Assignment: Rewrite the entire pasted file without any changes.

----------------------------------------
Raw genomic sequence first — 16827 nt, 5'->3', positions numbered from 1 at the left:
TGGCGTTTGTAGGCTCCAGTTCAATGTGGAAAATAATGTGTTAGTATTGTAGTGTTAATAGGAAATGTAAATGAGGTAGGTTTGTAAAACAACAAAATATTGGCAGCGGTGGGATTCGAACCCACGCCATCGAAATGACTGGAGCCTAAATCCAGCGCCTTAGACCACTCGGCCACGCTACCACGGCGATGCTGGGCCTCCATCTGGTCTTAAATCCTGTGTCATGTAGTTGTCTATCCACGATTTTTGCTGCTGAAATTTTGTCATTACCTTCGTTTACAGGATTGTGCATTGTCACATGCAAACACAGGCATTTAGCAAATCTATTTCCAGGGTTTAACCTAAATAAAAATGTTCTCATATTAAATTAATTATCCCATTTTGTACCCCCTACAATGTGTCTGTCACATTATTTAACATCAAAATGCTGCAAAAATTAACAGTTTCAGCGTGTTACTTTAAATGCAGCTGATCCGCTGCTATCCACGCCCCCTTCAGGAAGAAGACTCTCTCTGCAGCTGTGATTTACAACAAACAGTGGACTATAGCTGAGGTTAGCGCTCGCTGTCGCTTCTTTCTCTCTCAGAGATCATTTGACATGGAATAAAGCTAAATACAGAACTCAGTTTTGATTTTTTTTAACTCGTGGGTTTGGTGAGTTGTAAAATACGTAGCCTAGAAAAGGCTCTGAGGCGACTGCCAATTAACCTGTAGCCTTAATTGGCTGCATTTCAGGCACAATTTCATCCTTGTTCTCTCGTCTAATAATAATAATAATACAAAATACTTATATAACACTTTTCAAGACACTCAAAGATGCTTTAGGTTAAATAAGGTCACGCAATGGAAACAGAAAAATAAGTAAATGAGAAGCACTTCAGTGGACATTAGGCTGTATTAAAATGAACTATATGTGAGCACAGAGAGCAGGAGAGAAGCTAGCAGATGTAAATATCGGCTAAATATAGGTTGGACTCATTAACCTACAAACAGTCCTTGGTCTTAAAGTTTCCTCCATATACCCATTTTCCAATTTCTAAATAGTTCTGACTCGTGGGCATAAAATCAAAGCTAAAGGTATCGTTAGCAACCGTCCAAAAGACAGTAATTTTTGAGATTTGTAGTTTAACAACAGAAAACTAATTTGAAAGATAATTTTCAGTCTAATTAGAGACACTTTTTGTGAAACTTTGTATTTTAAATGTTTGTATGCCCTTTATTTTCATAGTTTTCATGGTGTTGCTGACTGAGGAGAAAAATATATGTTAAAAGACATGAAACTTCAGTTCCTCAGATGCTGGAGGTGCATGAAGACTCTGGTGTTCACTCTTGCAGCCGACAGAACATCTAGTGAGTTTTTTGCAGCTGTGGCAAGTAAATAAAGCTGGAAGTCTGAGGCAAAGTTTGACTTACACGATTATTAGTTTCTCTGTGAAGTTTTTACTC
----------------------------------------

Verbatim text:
Raw genomic sequence first — 16827 nt, 5'->3', positions numbered from 1 at the left:
TGGCGTTTGTAGGCTCCAGTTCAATGTGGAAAATAATGTGTTAGTATTGTAGTGTTAATAGGAAATGTAAATGAGGTAGGTTTGTAAAACAACAAAATATTGGCAGCGGTGGGATTCGAACCCACGCCATCGAAATGACTGGAGCCTAAATCCAGCGCCTTAGACCACTCGGCCACGCTACCACGGCGATGCTGGGCCTCCATCTGGTCTTAAATCCTGTGTCATGTAGTTGTCTATCCACGATTTTTGCTGCTGAAATTTTGTCATTACCTTCGTTTACAGGATTGTGCATTGTCACATGCAAACACAGGCATTTAGCAAATCTATTTCCAGGGTTTAACCTAAATAAAAATGTTCTCATATTAAATTAATTATCCCATTTTGTACCCCCTACAATGTGTCTGTCACATTATTTAACATCAAAATGCTGCAAAAATTAACAGTTTCAGCGTGTTACTTTAAATGCAGCTGATCCGCTGCTATCCACGCCCCCTTCAGGAAGAAGACTCTCTCTGCAGCTGTGATTTACAACAAACAGTGGACTATAGCTGAGGTTAGCGCTCGCTGTCGCTTCTTTCTCTCTCAGAGATCATTTGACATGGAATAAAGCTAAATACAGAACTCAGTTTTGATTTTTTTTAACTCGTGGGTTTGGTGAGTTGTAAAATACGTAGCCTAGAAAAGGCTCTGAGGCGACTGCCAATTAACCTGTAGCCTTAATTGGCTGCATTTCAGGCACAATTTCATCCTTGTTCTCTCGTCTAATAATAATAATAATACAAAATACTTATATAACACTTTTCAAGACACTCAAAGATGCTTTAGGTTAAATAAGGTCACGCAATGGAAACAGAAAAATAAGTAAATGAGAAGCACTTCAGTGGACATTAGGCTGTATTAAAATGAACTATATGTGAGCACAGAGAGCAGGAGAGAAGCTAGCAGATGTAAATATCGGCTAAATATAGGTTGGACTCATTAACCTACAAACAGTCCTTGGTCTTAAAGTTTCCTCCATATACCCATTTTCCAATTTCTAAATAGTTCTGACTCGTGGGCATAAAATCAAAGCTAAAGGTATCGTTAGCAACCGTCCAAAAGACAGTAATTTTTGAGATTTGTAGTTTAACAACAGAAAACTAATTTGAAAGATAATTTTCAGTCTAATTAGAGACACTTTTTGTGAAACTTTGTATTTTAAATGTTTGTATGCCCTTTATTTTCATAGTTTTCATGGTGTTGCTGACTGAGGAGAAAAATATATGTTAAAAGACATGAAACTTCAGTTCCTCAGATGCTGGAGGTGCATGAAGACTCTGGTGTTCACTCTTGCAGCCGACAGAACATCTAGTGAGTTTTTTGCAGCTGTGGCAAGTAAATAAAGCTGGAAGTCTGAGGCAAAGTTTGACTTACACGATTATTAGTTTCTCTGTGAAGTTTTTACTC